Placement on the List: – The Goods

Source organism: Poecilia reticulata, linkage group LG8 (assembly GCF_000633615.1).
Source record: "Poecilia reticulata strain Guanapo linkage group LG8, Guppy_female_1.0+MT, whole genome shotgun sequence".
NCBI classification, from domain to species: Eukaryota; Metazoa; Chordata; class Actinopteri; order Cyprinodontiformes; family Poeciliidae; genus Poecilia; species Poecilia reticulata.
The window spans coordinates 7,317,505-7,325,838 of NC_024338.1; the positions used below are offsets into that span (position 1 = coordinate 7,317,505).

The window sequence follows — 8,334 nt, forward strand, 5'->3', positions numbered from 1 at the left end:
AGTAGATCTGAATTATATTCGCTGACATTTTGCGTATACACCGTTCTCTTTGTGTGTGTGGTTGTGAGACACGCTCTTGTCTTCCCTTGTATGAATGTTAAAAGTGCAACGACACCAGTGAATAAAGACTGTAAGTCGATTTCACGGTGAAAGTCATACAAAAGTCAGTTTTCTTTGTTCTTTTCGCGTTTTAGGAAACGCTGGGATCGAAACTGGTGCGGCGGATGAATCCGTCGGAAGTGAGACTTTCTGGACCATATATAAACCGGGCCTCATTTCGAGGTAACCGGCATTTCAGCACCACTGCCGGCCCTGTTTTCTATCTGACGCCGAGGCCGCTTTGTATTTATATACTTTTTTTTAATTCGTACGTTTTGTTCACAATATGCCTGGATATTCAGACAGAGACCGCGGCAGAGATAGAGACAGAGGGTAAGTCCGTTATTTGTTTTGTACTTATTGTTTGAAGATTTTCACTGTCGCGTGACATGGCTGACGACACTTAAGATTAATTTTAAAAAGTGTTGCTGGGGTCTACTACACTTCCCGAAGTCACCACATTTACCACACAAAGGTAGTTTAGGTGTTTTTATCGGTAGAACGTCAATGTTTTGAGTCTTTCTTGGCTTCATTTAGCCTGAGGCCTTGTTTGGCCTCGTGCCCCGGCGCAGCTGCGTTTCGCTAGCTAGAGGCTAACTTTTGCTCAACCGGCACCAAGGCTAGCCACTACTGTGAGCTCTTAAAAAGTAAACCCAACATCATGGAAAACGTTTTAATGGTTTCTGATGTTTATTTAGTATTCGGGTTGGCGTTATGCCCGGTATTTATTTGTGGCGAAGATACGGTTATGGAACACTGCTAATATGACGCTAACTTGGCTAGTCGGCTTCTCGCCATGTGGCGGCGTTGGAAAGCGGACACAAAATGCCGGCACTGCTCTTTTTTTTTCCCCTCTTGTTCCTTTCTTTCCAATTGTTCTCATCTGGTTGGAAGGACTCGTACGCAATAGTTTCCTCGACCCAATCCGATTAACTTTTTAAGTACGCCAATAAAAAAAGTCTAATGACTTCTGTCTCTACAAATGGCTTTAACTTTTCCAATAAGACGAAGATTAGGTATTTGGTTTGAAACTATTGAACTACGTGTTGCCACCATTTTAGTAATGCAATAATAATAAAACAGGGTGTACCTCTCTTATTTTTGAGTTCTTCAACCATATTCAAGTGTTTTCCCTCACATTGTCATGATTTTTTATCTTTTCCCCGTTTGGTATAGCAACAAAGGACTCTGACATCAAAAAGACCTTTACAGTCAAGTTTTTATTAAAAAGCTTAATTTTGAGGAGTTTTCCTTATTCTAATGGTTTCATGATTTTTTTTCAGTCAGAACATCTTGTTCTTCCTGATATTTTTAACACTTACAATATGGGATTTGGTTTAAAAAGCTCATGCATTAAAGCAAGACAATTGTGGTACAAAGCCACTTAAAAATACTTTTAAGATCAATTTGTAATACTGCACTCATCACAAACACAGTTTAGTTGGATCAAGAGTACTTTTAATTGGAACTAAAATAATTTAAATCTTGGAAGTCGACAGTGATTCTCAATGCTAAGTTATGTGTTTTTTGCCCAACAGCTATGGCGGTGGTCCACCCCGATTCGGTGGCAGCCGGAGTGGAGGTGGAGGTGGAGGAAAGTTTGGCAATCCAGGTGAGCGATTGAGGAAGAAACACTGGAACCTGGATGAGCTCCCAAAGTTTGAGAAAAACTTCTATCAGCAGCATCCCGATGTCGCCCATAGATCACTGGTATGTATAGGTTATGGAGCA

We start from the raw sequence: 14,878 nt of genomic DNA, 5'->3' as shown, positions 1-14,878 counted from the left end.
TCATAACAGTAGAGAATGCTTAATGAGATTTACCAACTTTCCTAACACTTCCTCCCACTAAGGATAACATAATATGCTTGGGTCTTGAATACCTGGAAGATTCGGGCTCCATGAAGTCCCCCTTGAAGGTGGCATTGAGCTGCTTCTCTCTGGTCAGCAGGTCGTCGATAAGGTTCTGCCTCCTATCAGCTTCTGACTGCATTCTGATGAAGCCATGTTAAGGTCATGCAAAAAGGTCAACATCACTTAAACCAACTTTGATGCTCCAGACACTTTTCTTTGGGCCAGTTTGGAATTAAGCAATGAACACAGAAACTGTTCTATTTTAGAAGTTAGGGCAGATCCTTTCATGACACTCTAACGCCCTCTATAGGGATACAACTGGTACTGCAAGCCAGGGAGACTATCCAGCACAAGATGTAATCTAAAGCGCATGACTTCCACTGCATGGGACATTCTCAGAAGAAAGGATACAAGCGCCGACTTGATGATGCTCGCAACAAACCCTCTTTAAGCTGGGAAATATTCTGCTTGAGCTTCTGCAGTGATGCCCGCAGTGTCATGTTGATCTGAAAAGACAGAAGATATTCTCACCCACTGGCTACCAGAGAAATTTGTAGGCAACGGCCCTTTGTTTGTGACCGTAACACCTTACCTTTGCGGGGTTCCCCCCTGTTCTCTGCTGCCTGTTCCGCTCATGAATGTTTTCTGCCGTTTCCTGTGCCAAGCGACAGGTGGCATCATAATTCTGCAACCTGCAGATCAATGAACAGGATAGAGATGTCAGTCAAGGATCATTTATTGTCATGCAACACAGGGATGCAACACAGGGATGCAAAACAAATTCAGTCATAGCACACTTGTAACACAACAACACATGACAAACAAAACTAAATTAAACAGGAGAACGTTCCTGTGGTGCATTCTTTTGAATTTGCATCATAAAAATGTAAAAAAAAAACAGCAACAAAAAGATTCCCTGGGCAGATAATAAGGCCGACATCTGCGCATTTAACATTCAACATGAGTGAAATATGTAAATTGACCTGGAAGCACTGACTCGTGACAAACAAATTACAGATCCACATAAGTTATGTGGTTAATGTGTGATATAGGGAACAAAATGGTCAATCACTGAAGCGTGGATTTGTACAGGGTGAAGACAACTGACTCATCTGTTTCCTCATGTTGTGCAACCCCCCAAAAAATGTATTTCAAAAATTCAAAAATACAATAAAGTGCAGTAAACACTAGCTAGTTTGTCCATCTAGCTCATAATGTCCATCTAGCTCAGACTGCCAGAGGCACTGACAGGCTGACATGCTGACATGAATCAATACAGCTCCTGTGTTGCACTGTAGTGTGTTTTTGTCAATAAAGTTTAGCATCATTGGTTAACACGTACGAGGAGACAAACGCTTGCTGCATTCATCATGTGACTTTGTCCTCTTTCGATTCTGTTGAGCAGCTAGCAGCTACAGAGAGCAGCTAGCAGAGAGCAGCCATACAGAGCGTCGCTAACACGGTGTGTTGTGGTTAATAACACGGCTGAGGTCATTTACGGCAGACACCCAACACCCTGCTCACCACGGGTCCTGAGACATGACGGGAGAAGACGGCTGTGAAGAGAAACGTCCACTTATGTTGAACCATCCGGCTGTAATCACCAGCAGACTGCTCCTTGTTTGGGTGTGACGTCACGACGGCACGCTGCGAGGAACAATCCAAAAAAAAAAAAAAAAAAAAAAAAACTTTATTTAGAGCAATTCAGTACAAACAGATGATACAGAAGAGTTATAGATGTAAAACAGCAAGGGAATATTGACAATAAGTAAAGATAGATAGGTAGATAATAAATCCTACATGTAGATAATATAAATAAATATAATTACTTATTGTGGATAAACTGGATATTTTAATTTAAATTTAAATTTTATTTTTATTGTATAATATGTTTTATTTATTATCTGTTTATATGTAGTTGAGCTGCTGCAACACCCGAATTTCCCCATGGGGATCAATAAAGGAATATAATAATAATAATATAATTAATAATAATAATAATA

Hereditary was a film I was reluctant to watch. I had seen the positive critical reception and, as a genre fan who enjoys seeing unique ideas brought to screen, it was a film that’d always be on my radar ‘til I swallowed my trepidation and watched. It wasn’t the director Ari Aster in his debut at the helm of a film which made me fearful, in-fact, I wasn’t even fearful it’d be bad. A24 is a company with several successful horror fare in their backlog, but I’d noticed a pattern with critic’s perception of them and audience’s reception to them. The Witch and It Comes at Night were both applauded by critics like they were the second-coming of Christ, especially the latter, whereas theatergoers deemed them mediocre at best. There’s a lot of arguments about the lukewarm audience response – that they went into the films thinking they’d receive “conventional” horror and, eventually, as the excuses became more aggressive, it was simplified down to “audiences are stupid, critics be smart. They didn’t understand it!” I landed squarely in the middle of it all. The Witch was a strong exercise in technique for an other-wise decent film with a story-line that otherwise felt worn-down and familiar, whereas, It Comes at Night was fairly standard albeit competent. By no means were they films I’d fight to the death over. It Comes at Night was a simple, well-made film, and although The Witch strove for greater heights with an atmospheric period-piece, it wasn’t a film that’d climb very high on “the List”. Frankly, most of the reason I didn’t want to watch Hereditary is I didn’t want to be the odd one out. Like It Comes at Night and The Witch, Hereditary received rave reviews from critics and a bad reception from moviegoers – that said, let’s review Hereditary. Hereditary is a 2018 supernatural psychological horror drama film written and directed by Ari Aster, comprised of a cast that includes Toni Collette, Alex Wolff, Milly Shapiro and Gabriel Byrne. This is a film I’d recommend going into as blindly as one can, but, basically – Hereditary follows a mother and father, their son and their daughter, and is set after the death of the children’s grandmother. The grandmother had been a very secretive woman, living a life that had been mostly kept away from her daughter. At a support group, coping with her grandmother’s death, Annie also reveals her family-tree is plagued by mental illness, a curse that she herself hasn’t avoided. Hereditary was a considerable success for A24, becoming their highest-grossing film at the time with nearly 80 million worldwide. As I prefaced earlier, Hereditary is a film I believe is best gone into without any foreknowledge of what’s under-the-hood. The film is brimming with peculiarities and a steady hand at the helm with director Ari Aster charging onward with a confidence ahead of his years. Hereditary holds its cards close to its chest, and, the story-line throws a detail-oriented puzzle-box for you to fidget with during its run-time. It’s paced like other A24 films and can feel vague at the surface-level, but I found myself engaged from start to finish. The mother, played by Toni Collette, is the vehicle for the film’s high-concept story-line, embedding dialogue with clues and hints foreshadowing the story’s inner-workings and payoff. As the credits rolled for Hereditary, something happened that doesn’t happen very often – I watched it again. I watched it again, appreciating the smaller nuances that I hadn’t known to look out for prior. In the early-going, I tried to surmise where the film was headed. It isn’t a crash-course film, but it engages in a more surprising fashion than anticipated, throwing curve-balls, yet feeling tautly crafted. The dialogue in the opening scene sees a choice of words that might as well come with a wink-and-a-nod, acknowledging the grandmother’s private-nature and “private rituals,” and yet, manages to surprise, nonetheless. It primes you to head in a familiar, safe direction, then, steers off-road, and is better for it. Horror fare no longer has that emotional affect on me that it did – it no longer scares me at all. It isn’t a flex, but a consequence of overindulgence. Instead, my enjoyment is mostly derived from the execution, story-line, and creativity. This film borrows influence from many horror of yesteryear, while offering a skillful execution. Better than that though, it offers its own unique imagery and a distinct vision. I appreciated the smaller special-effects and, for a moment, I was legitimately caught-off guard by some of its more ambitious spectacles. I don’t want to oversell Hereditary as a modern-classic or one of the best horror films you’ll ever see. What I will say though is that I thoroughly enjoyed the film. 2018 saw series reboots and remakes like Halloween and Suspiria, sequels such as The Strangers: Prey at Night and The First Purge, and introduced us to The Nun and A Quiet Place, of all those films, however, Hereditary is certainly among the top of the list.